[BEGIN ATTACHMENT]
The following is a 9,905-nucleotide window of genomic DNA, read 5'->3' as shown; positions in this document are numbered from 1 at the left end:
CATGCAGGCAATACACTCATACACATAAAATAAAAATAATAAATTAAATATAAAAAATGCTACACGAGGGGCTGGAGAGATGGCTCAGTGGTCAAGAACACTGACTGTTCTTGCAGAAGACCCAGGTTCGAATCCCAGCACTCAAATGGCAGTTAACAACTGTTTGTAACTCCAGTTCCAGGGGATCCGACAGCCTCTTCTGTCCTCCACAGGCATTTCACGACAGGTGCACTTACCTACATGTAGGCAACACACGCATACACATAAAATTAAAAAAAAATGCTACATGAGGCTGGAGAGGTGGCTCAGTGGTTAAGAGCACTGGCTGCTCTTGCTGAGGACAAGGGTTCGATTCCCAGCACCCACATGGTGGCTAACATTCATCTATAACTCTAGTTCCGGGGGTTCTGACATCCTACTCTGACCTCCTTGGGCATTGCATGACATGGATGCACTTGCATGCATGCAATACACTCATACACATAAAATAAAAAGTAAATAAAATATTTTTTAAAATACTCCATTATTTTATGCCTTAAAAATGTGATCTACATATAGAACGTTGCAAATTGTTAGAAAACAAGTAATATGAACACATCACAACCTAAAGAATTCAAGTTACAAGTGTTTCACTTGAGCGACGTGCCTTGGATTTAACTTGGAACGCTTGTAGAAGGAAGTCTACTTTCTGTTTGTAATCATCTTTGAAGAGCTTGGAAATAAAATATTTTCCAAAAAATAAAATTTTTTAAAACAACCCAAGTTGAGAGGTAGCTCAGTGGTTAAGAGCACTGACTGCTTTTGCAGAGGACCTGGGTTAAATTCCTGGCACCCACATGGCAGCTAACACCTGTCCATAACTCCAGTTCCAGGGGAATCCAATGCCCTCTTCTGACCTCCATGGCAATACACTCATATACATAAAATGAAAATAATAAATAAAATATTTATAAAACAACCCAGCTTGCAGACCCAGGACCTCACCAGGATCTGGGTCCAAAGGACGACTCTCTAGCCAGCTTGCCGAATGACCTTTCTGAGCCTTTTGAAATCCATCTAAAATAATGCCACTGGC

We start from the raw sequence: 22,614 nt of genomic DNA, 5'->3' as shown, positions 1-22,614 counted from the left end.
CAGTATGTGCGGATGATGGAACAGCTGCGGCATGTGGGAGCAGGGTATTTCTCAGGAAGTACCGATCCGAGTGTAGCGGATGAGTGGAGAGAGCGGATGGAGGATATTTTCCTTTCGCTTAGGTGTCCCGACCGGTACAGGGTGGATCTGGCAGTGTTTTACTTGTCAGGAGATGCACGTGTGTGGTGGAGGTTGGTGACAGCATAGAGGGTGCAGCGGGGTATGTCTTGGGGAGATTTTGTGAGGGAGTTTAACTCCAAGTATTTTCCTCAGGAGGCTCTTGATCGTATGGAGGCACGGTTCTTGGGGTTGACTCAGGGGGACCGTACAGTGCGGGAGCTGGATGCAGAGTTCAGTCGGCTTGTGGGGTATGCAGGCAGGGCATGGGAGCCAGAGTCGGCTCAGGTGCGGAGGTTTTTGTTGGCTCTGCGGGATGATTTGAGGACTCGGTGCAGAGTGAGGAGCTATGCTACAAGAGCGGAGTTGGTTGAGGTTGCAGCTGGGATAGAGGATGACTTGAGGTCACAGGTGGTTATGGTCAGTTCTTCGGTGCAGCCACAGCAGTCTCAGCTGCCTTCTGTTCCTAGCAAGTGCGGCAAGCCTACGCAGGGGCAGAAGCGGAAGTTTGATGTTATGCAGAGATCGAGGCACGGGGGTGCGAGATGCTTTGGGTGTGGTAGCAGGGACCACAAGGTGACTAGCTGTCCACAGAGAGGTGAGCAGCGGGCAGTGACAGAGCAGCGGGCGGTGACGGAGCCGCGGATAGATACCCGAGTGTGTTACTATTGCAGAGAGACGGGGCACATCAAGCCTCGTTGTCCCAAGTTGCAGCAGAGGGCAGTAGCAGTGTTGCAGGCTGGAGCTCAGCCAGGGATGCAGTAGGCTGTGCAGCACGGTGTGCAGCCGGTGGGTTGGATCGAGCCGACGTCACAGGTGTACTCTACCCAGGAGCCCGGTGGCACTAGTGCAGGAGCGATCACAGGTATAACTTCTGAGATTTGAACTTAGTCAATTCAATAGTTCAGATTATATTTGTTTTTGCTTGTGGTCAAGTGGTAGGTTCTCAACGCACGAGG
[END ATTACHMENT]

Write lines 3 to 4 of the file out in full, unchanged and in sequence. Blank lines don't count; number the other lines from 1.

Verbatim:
We start from the raw sequence: 22,614 nt of genomic DNA, 5'->3' as shown, positions 1-22,614 counted from the left end.
CAGTATGTGCGGATGATGGAACAGCTGCGGCATGTGGGAGCAGGGTATTTCTCAGGAAGTACCGATCCGAGTGTAGCGGATGAGTGGAGAGAGCGGATGGAGGATATTTTCCTTTCGCTTAGGTGTCCCGACCGGTACAGGGTGGATCTGGCAGTGTTTTACTTGTCAGGAGATGCACGTGTGTGGTGGAGGTTGGTGACAGCATAGAGGGTGCAGCGGGGTATGTCTTGGGGAGATTTTGTGAGGGAGTTTAACTCCAAGTATTTTCCTCAGGAGGCTCTTGATCGTATGGAGGCACGGTTCTTGGGGTTGACTCAGGGGGACCGTACAGTGCGGGAGCTGGATGCAGAGTTCAGTCGGCTTGTGGGGTATGCAGGCAGGGCATGGGAGCCAGAGTCGGCTCAGGTGCGGAGGTTTTTGTTGGCTCTGCGGGATGATTTGAGGACTCGGTGCAGAGTGAGGAGCTATGCTACAAGAGCGGAGTTGGTTGAGGTTGCAGCTGGGATAGAGGATGACTTGAGGTCACAGGTGGTTATGGTCAGTTCTTCGGTGCAGCCACAGCAGTCTCAGCTGCCTTCTGTTCCTAGCAAGTGCGGCAAGCCTACGCAGGGGCAGAAGCGGAAGTTTGATGTTATGCAGAGATCGAGGCACGGGGGTGCGAGATGCTTTGGGTGTGGTAGCAGGGACCACAAGGTGACTAGCTGTCCACAGAGAGGTGAGCAGCGGGCAGTGACAGAGCAGCGGGCGGTGACGGAGCCGCGGATAGATACCCGAGTGTGTTACTATTGCAGAGAGACGGGGCACATCAAGCCTCGTTGTCCCAAGTTGCAGCAGAGGGCAGTAGCAGTGTTGCAGGCTGGAGCTCAGCCAGGGATGCAGTAGGCTGTGCAGCACGGTGTGCAGCCGGTGGGTTGGATCGAGCCGACGTCACAGGTGTACTCTACCCAGGAGCCCGGTGGCACTAGTGCAGGAGCGATCACAGGTATAACTTCTGAGATTTGAACTTAGTCAATTCAATAGTTCAGATTATATTTGTTTTTGCTTGTGGTCAAGTGGTAGGTTCTCAACGCACGAGG